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Last Update: 2006.09.14
Vector Field Convolution (VFC)
Develop a novel method to calculate the external force for deformable models, including snakes, (a.k.a., active contours), and deformable surfaces.
Snakes, or active contours, have been widely used in image processing applications. Typical roadblocks to consistent performance include capture range, noise sensitivity, and poor convergence to concavities. The major drawback of standard external forces is that the force field has an initially zero magnitude in the homogeneous regions of the image. An external force for active contours, called gradient vector flow (GVF) was introduced to overcome two key difficulties of active contours. The active contour using the GVF field provides a large capture range and the ability to capture concavities by diffusing the gradient vectors of an edge map generated from the image. Although the GVF field has been widely used and improved in various active models. , there are some disadvantages, such as noise sensitivity, parameter sensitivity, high computational cost and the ambiguous relationship between the capture range and parameters.
The calculation of the external force can be broken down to two independent steps: the formation of edge map from the image, and the computation of the external force from the edge map. Although the quality of the edge map is a critical factor in snake performance, this project focuses on how to obtain a desirable external force field given an edge map, which is likely to be corrupted by noise.
We present a novel external force for active models called vector field convolution (VFC) to address the above problems. This external force is calculated by convolving a vector field with the edge map derived from the image. Active contours that use VFC external force are termed VFC snakes. Like GVF snakes, instead of being formulated using the standard energy minimization framework, VFC snakes are constructed by way of a force balance condition. The novel static external force has not only a large capture range and ability to capture concavities, but also reduced computational cost, superior robustness to noise and initialization, flexibility of changing the force field. We demonstrate these desirable properties by comparing the VFC forces with the GVF forces as following. For more examples and details, please refer to the related publications.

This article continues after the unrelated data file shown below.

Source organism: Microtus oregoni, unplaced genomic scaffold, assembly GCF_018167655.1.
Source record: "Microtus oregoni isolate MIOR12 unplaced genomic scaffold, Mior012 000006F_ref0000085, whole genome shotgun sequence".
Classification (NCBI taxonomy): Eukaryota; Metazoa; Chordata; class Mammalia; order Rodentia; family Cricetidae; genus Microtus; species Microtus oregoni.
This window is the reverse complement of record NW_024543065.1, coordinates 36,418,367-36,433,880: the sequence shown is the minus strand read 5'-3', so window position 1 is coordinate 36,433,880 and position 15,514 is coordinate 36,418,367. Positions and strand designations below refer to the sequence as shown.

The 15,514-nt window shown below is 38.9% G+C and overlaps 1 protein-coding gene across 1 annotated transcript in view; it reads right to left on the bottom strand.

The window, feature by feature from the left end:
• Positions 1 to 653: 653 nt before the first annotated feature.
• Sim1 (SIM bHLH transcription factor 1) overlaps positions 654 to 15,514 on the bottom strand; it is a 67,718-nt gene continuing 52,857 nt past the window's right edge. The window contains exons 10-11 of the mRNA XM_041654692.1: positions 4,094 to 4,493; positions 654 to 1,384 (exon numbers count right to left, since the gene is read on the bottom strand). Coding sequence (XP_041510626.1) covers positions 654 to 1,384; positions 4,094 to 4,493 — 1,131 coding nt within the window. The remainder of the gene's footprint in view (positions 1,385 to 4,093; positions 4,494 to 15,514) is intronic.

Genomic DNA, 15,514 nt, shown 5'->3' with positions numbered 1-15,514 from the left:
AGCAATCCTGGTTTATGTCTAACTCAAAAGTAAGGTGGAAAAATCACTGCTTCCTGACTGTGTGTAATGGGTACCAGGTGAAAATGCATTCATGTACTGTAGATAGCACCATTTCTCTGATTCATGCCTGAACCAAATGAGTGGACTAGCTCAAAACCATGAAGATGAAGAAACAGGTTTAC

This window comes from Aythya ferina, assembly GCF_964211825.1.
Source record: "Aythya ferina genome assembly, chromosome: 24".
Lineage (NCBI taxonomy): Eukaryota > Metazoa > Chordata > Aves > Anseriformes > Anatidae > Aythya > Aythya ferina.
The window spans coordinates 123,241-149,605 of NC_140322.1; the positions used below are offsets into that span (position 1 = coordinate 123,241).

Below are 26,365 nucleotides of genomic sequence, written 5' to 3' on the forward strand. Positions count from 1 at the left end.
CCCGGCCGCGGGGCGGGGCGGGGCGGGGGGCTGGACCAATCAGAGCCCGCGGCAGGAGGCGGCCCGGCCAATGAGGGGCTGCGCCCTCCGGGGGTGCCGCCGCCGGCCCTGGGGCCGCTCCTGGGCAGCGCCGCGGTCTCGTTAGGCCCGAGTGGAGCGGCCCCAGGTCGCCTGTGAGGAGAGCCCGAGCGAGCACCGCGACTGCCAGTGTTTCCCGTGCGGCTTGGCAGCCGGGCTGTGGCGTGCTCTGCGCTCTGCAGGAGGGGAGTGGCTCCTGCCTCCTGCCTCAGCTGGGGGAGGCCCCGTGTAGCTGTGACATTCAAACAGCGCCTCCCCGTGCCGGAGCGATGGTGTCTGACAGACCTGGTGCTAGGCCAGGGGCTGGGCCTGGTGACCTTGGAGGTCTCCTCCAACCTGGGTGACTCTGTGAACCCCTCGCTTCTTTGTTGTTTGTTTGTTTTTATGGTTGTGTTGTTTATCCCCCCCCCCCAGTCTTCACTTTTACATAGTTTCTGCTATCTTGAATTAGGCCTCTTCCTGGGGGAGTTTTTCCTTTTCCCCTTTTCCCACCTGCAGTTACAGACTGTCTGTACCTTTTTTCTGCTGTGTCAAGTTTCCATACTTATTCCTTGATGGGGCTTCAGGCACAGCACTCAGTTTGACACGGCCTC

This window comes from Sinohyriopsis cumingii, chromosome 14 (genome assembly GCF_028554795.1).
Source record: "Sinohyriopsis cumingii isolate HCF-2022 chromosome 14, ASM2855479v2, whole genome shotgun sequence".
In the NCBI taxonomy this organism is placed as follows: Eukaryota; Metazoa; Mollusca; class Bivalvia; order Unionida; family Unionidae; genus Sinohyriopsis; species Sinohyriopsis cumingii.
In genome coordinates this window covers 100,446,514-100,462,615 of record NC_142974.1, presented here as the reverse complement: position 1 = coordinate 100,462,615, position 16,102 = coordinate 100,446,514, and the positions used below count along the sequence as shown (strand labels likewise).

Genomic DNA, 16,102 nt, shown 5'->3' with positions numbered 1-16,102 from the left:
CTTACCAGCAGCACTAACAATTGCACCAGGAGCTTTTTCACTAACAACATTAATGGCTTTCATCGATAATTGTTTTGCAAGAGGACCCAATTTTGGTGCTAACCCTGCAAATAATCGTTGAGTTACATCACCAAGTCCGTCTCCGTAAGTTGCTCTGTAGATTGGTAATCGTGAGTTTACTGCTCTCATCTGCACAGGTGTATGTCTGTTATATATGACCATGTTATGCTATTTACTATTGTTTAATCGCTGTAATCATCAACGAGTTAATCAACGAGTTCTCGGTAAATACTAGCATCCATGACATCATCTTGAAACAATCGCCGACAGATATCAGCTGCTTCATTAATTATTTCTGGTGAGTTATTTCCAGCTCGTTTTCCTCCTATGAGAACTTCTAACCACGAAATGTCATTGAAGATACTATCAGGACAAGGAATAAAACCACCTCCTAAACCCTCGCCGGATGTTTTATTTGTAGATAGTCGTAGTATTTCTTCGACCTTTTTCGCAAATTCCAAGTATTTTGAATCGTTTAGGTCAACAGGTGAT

We also find that the GVF field in homogeneous regions of the image is a special case of VFC. The standard external force, i.e., the gradient of edge map, is also a special case of VFC.
Note: Press 'Esc' to stop the animations.
Fig 1. Both GVF and VFC snakes have a large capture range
Fig 2. Impulse noise corrupted U-shape images. GVF snake still fails to capture the U-shape using Gaussian filtering with standard deviation of 5. VFC snake capture the edges accurately and promptly without filtering.
Fig 3. An ellipse represents a synthetic cell. An anisotropic term can be included in the magnitude function to obtain a VFC field similar to the motion GVF (MGVF).
Fig 4. MR image of a human ankle. GVF snake becomes stuck in the interior and does not converge to boundary, whereas VFC snake converges to the boundary concavities on the lower right precisely from the same initialization at the center.
Fig 5. Isosurface rendering of a 3D star-like object in (left) a noise-free image and (right) a impulse noise corrupted image with -6 dB SNR. VFC active surface is able to capture the object in both cases without filtering the image.
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